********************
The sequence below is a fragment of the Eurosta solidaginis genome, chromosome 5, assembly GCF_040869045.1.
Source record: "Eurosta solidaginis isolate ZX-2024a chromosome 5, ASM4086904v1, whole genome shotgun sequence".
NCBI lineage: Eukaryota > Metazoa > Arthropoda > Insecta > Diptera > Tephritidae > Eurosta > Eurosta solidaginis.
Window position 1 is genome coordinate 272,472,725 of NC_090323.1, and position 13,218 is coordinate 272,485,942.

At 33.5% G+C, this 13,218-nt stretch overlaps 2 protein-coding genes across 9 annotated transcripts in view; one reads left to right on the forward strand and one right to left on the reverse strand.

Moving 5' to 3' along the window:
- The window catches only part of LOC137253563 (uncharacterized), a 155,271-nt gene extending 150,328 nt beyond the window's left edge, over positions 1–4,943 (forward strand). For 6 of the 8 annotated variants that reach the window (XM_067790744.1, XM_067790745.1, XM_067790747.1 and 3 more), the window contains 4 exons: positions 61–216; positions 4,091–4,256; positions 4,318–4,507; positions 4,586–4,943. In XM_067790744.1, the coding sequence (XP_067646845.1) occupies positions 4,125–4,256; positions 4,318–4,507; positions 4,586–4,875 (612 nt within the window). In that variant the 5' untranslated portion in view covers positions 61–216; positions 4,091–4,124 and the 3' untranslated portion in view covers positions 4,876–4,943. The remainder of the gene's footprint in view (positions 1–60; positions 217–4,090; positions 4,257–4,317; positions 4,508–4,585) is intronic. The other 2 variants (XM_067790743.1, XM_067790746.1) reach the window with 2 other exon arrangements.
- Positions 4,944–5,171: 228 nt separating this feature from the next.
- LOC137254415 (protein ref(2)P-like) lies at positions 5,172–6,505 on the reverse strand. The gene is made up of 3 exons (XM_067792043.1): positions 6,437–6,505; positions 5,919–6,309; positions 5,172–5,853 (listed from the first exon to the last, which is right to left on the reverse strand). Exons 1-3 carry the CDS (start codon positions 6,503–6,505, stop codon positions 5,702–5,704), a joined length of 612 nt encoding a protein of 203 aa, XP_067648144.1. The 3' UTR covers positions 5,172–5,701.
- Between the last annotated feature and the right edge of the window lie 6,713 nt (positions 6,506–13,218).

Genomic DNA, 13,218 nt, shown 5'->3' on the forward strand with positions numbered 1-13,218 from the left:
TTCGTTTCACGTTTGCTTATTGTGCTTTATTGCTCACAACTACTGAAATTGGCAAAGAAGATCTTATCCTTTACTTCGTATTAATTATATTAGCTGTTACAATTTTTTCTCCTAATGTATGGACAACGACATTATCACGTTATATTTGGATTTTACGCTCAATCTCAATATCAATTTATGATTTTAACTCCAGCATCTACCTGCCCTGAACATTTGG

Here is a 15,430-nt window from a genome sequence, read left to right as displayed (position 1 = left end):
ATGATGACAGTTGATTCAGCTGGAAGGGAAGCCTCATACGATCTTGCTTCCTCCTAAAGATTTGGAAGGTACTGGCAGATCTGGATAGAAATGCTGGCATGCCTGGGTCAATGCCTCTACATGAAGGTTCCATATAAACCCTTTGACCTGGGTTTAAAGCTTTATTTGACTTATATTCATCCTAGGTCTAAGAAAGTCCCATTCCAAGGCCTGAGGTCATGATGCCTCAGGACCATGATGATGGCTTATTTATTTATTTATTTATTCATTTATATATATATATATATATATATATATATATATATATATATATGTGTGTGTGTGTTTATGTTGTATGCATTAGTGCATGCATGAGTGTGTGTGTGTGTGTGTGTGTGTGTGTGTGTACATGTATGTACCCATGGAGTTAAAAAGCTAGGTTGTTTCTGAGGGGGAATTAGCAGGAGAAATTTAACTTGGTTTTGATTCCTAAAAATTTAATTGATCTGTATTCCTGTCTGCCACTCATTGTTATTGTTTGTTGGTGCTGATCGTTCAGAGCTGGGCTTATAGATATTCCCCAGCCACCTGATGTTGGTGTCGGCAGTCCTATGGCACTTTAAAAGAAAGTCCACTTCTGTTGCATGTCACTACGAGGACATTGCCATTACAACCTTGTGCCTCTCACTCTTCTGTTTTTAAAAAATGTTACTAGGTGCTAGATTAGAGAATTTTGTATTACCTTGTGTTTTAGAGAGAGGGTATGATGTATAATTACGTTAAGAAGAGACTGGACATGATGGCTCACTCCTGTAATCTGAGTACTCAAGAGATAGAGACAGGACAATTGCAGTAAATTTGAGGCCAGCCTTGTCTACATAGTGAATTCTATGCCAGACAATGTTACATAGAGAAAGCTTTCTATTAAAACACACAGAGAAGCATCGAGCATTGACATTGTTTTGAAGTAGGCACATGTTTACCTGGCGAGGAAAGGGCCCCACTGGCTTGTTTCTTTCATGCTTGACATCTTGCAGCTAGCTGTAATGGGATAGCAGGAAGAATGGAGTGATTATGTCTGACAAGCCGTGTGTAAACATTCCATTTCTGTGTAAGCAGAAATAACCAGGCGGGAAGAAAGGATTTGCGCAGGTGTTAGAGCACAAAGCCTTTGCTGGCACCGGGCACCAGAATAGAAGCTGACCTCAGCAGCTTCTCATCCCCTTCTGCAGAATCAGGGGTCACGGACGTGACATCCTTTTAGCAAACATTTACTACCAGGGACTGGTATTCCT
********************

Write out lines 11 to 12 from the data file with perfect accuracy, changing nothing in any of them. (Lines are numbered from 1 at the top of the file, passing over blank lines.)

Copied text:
Genomic DNA, 13,218 nt, shown 5'->3' on the forward strand with positions numbered 1-13,218 from the left:
TTCGTTTCACGTTTGCTTATTGTGCTTTATTGCTCACAACTACTGAAATTGGCAAAGAAGATCTTATCCTTTACTTCGTATTAATTATATTAGCTGTTACAATTTTTTCTCCTAATGTATGGACAACGACATTATCACGTTATATTTGGATTTTACGCTCAATCTCAATATCAATTTATGATTTTAACTCCAGCATCTACCTGCCCTGAACATTTGG